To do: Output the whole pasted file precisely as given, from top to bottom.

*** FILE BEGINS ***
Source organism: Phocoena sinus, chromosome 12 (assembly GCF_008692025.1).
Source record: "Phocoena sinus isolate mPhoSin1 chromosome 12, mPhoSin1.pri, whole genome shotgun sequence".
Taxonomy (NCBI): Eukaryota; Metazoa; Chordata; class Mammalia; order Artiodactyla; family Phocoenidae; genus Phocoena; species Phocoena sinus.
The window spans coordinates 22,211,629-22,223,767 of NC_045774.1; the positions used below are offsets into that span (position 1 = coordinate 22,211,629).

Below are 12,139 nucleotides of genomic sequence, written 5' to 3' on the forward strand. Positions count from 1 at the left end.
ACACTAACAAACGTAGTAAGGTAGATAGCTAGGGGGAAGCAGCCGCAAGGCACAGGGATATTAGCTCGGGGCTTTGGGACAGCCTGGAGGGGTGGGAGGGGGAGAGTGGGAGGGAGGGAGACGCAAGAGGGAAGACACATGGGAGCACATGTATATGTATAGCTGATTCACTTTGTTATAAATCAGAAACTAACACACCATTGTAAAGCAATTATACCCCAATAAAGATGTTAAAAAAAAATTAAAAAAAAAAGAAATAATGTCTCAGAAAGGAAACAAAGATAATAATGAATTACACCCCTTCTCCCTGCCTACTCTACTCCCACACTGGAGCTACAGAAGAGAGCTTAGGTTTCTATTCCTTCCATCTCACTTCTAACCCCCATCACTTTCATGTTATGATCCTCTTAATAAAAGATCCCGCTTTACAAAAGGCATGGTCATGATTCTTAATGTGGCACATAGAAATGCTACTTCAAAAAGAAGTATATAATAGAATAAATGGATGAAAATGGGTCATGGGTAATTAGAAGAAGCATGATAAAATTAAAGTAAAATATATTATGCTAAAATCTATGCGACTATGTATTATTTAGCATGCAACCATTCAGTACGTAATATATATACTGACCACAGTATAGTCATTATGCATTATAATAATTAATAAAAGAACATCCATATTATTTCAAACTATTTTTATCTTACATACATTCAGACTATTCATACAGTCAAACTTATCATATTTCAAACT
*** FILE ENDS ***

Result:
Source organism: Phocoena sinus, chromosome 12 (assembly GCF_008692025.1).
Source record: "Phocoena sinus isolate mPhoSin1 chromosome 12, mPhoSin1.pri, whole genome shotgun sequence".
Taxonomy (NCBI): Eukaryota; Metazoa; Chordata; class Mammalia; order Artiodactyla; family Phocoenidae; genus Phocoena; species Phocoena sinus.
The window spans coordinates 22,211,629-22,223,767 of NC_045774.1; the positions used below are offsets into that span (position 1 = coordinate 22,211,629).

Below are 12,139 nucleotides of genomic sequence, written 5' to 3' on the forward strand. Positions count from 1 at the left end.
ACACTAACAAACGTAGTAAGGTAGATAGCTAGGGGGAAGCAGCCGCAAGGCACAGGGATATTAGCTCGGGGCTTTGGGACAGCCTGGAGGGGTGGGAGGGGGAGAGTGGGAGGGAGGGAGACGCAAGAGGGAAGACACATGGGAGCACATGTATATGTATAGCTGATTCACTTTGTTATAAATCAGAAACTAACACACCATTGTAAAGCAATTATACCCCAATAAAGATGTTAAAAAAAAATTAAAAAAAAAAGAAATAATGTCTCAGAAAGGAAACAAAGATAATAATGAATTACACCCCTTCTCCCTGCCTACTCTACTCCCACACTGGAGCTACAGAAGAGAGCTTAGGTTTCTATTCCTTCCATCTCACTTCTAACCCCCATCACTTTCATGTTATGATCCTCTTAATAAAAGATCCCGCTTTACAAAAGGCATGGTCATGATTCTTAATGTGGCACATAGAAATGCTACTTCAAAAAGAAGTATATAATAGAATAAATGGATGAAAATGGGTCATGGGTAATTAGAAGAAGCATGATAAAATTAAAGTAAAATATATTATGCTAAAATCTATGCGACTATGTATTATTTAGCATGCAACCATTCAGTACGTAATATATATACTGACCACAGTATAGTCATTATGCATTATAATAATTAATAAAAGAACATCCATATTATTTCAAACTATTTTTATCTTACATACATTCAGACTATTCATACAGTCAAACTTATCATATTTCAAACT